Programming in Swift: Fundamentals

Oct 19 2021 · Swift 5.5, iOS 15, Xcode 13

Part 4: More Collections

28. Creating & Populating Dictionaries

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Notes: 28. Creating & Populating Dictionaries

Apple’s Swift Dictionary documentation:

Update Notes: The student materials have been reviewed and are updated as of October 2021.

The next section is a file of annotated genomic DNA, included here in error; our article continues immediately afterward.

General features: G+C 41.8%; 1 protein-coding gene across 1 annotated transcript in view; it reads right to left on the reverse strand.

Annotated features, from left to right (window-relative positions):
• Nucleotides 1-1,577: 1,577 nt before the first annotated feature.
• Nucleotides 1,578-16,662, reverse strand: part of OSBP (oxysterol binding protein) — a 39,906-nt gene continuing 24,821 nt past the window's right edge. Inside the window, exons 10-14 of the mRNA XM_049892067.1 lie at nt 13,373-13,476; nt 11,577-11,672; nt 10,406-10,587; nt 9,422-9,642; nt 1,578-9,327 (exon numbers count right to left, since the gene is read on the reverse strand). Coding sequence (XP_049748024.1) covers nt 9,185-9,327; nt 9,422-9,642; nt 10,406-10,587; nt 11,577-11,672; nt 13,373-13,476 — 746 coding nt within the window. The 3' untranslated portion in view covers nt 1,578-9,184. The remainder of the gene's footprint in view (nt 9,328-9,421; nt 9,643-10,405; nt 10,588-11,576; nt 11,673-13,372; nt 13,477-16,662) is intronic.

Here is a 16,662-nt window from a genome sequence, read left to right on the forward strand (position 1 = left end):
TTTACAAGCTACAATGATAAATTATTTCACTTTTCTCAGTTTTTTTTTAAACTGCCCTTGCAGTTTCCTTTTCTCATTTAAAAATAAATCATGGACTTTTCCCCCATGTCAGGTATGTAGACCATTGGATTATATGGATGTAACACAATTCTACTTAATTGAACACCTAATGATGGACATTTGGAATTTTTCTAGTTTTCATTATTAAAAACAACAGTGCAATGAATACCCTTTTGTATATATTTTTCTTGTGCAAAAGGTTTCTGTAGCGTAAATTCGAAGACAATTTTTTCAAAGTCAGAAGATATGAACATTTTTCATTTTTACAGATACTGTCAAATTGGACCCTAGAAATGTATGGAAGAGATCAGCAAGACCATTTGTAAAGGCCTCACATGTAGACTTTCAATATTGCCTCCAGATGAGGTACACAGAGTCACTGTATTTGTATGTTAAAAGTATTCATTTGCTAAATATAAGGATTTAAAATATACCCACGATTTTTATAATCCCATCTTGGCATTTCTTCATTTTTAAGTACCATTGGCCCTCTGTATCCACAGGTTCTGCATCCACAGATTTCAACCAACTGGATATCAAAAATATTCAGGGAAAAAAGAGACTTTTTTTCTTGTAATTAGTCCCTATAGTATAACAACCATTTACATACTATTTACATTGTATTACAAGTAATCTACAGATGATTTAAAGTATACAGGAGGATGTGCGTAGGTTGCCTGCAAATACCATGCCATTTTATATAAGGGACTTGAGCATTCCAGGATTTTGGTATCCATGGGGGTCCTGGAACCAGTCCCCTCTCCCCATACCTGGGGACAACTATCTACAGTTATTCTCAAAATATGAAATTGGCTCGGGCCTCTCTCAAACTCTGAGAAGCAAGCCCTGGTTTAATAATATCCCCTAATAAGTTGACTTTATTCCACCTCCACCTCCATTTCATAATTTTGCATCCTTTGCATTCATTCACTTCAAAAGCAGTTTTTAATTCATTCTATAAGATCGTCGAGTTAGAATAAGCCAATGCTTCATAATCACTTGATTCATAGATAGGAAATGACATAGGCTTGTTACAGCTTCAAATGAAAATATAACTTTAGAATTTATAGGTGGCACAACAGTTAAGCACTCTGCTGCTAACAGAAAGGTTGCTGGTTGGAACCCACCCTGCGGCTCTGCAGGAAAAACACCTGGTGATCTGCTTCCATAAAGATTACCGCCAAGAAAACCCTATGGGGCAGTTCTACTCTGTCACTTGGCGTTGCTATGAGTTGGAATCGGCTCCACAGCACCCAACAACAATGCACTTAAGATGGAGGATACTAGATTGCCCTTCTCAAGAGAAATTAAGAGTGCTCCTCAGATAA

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Okay, so you're ready to learn about another really useful collection type and Swift, the dictionary. Now a dictionary is an unordered collection of pairs where each pair is composed of a key and value. Now, dictionaries are really useful when you want to look up values by means of their identifier. So for example, here we have a dictionary where the keys are the names of the animals, and the values are the images of cute animal icons. Now keys and dictionaries have to be unique. The same key can't appear twice in a dictionary. So we couldn't have two entries for cat, for example. However different keys can point to the same value. So for example, if we had a key for amphibian, it could point to the frog icon. And also all the keys and dictionary must be the same type. For example, strings here. And on the values must be the same type too. Example, the images. Now, how is this different from an array? With an array, you can only fit your value by its index. The index has to be integer and all indexes must be sequential, or in order more. With the dictionary, the keys can be of any type and in no particular order. Now let's try using dictionaries in Swift. You can create an empty dictionary, just like you can create an empty array, the only difference is index. You need to specify the types from both the keys and the values with a colon, right after the key type. And to create an empty dictionary, just put a colon right between a pair of square brackets. (typing) Also like with an array, if you create an empty dictionary, the type annotation is required because there's not enough information for the compiler to infer the type. But if you make a dictionary and add values, right away, type inference will work. For example, let's make a names and pets dictionary and add Ron and his pet rat to it. (typing) So now the compiler can figure out that you want a dictionary with strings for keys and strings for the values too. So I'll keep filling in the dictionary to store some characters and the types of pets they carry around. I'm using emoji here with the control command space, keyboard shortcut, but that can be hard to type so you don't have to, it's just for fun. So now let's try printing out the whole dictionary just to see what it looks like in the console. (typing) Hey, it looks exactly like the declaration of the dictionary keys and values. So if you have an existing dictionary and you want to add key value pairs to that dictionary, it's really easy to do that. Like many tasks since Swift, there's more than one way to accomplish things and dictionaries are no exception. So I'll have myself, Chris, in here and I'll add my pet dog, Mango. So to do that, I can use the update value method on the names and pets dictionary like this. (typing) So I provide the name of the value I want to update or add, Mango. And then the name of the key to add it under. And that's Chris. It might sound strange to use update value to add value, but this is actually an efficiency you'll see a lot in Swift. Instead of having an add value method, you simply call update value. Swift figures out whether to add it or update it, and the end result is the same. There's also a shorthand method to add values to a dictionary and that's what I prefer. Calvin has a pet tiger. So let's add them to our dictionary with the shorthand way of doing things. So I put the name of the dictionary, specify the key in square brackets, and then set that equal to the value I want to add. (typing) It's very much the same way you had elements to arrays, which is why I like it so much. Modifying or updating a dictionary is nearly the same thing as updating a mutable array. You've got some options. So Ron eventually lost his pet rat because it turned out to be a mass murder in disguise. Oh well, but after that he got an owl. Now I can update Ron's pet with the update value method. (typing) There, it's the same syntax as adding a key. That's nice. Oh, wait. I forgot to add in the owl emoji. Oh, that's okay though. I use a shorthand method to update Ron's pet with a wise old owl emoji. (typing) So let me print out the new dictionary. (typing) Run my playground again. There, now I can see that Ron's entry has been updated properly. Now that's the end of this video. Up next I'll show you a few more ways that you can modify dictionaries and how to iterate over dictionaries, just like you did with arrays. I'll see you there.